Thankyou to Mary for sending me this story.
This is a story written by James Bruno about my grandfather, Thomas J. Kelly, printed in the Providence Sunday Journal in April of 1959. He was so gifted. Poppy sang like an angel and when he wasn’t singing he was whistling. My grandmother told my mother that she fell in love with him when she heard him sing. Lucky for me. I miss them both.
The title is "Pawtucket’s Singing Sexton" and "Thomas Kelly an Irishman Who Proves it in Music."
"They laughed when I walked on stage with my melodeon, but when I played an Irish jig and Marion Miliken danced as an Irish colleen–that got ‘em.”
You can see from the foregoing, that Thomas J. Kelly is an Irishman, and he loves to sing about it. Seems everything he does is in some way Irish. He was describing the recent “Irish Revue” of St. Mary’s Church in Pawtucket.
Mr. Kelly is Pawtucket’s “Singing Sexton.” The Irish tenor, who lives at 23 Randall Street, sings for weddings and funerals and at anniversary Masses at St. Mary’s Church.
A few minutes after meeting Kelly you discover why his favorite song is “Little Town in Auld County Down.” He was born there, 51 years ago.
Church sextons, it is said, are often seen but not heard. Not so with Irish Kelly, who wears an irrepressible smile, is proud of his Irish brogue and is happy with a sheet of music or a broom.
Kelly opens the church doors at 6:30 every morning. He sweeps, dusts, takes care of the boiler, the altar, the grounds and a multitude of other things. He’s the man who swings on the rope to peal the church bell.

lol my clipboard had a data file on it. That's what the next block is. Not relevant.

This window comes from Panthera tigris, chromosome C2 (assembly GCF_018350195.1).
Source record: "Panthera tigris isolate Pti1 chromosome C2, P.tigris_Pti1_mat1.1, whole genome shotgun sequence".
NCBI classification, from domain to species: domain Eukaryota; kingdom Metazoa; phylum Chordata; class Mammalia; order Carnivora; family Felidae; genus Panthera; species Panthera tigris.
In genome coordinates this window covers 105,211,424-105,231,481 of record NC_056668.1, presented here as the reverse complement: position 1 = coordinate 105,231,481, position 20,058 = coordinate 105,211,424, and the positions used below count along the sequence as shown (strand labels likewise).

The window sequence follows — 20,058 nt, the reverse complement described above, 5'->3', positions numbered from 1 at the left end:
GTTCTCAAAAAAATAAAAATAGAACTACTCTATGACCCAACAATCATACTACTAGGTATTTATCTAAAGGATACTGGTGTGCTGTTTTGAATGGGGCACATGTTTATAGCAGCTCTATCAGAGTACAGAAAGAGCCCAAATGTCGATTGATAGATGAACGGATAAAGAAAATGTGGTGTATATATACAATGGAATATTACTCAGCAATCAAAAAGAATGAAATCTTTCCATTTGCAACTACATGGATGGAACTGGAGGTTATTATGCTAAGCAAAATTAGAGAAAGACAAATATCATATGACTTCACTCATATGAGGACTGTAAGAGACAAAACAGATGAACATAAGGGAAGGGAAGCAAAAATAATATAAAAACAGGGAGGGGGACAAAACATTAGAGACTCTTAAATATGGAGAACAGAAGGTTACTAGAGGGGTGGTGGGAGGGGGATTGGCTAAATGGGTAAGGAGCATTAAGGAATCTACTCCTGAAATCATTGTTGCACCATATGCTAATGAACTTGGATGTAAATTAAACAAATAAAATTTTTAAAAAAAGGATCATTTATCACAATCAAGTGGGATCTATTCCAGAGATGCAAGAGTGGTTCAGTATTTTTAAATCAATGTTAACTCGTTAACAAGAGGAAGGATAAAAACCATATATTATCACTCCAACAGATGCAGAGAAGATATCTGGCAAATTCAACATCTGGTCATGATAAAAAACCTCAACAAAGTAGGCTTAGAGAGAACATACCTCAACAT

But there is no such thing he’d rather do more than sing Irish songs. And this he does at every opportunity. His favorites are, “Rose of Tralee,” “Danny Boy,” “Doonaree,” and “The Isle of Innisfree.”
His Irish heritage was bestowed upon him the day he was born in the Town of Killyleagh, in County Down, on the shores of Strangford Lough Bay.
When he was only nine months old, his parents emigrated to the United States, but they returned to Ireland after two years, because Papa Kelly’s doctor prescribed Ireland’s green hills for the elder Kelly’s failing health.
So while his father farmed, young Kelly worked in a linen mill, played on the soccer and cricket teams, went to St. Mary’s Parochial School in Killyleagh. He sang in school shows, concerts, and joined the dramatic societies, singing wherever he could.
In 1929, at 22, Kelly and his mother returned to Pawtucket, to the home of his uncle, Thomas Laverty, 13 Clyde St. He found work, joined the Knights of Columbus, attended a lot of “Irish kitchen parties,” and sang his way to a local radio station, where he landed a job. He and Nora Casey were “Irelands’ Own Entertainers” for about a year in 1931.
At one of those kitchen parties, Mr. Kelly met Mary Dornan, who was Irish. She was born in County Armagh in the Town of Lurgan, and that was fine with Kelly. They were married.
Then came Eileen, now 19, a student nurse at Roger Williams General Hospital, who will graduate this year, on scholarships; and James, 18, a graduate of St. Raphael Academy, Pawtucket, who is Army bound; and Maureen, 17, who will graduate from St. Mary’s Academy, Bay View, in June, and plans to enter the Order of the Little Sisters of the Poor; and Patricia, 16, a sophomore at St. Xavier Academy, Providence.
Mr. Kelly worked for 13 years at the Anaconda Wire and Cable Co., rising to position of foreman. He took the sexton’s job at St. Mary’s Church, Jan. 27, 1947, when it was offered to him by the late Rt. Rev. Msgr. Cornelius J. Holland, then pastor of the church. There was nothing in the agreement about Kelly’s singing.
However, the “singing sexton” of St. Mary’s has always been at home, whether he was singing the Angelus in the choir loft, whistling a tune as he performed an ecclesiastical errand, or hammering away at the work bench in the boiler room.
So, whether you enter the old church on Pine Street to meditate within its quiet walls or attend a crowded service there, chances are you’ll see Mr. Irish himself in one of his many roles. Look for a fair-haired man, who appears to know his way around and whose deep blue eyes practically spell I-R-E-L-A-N-D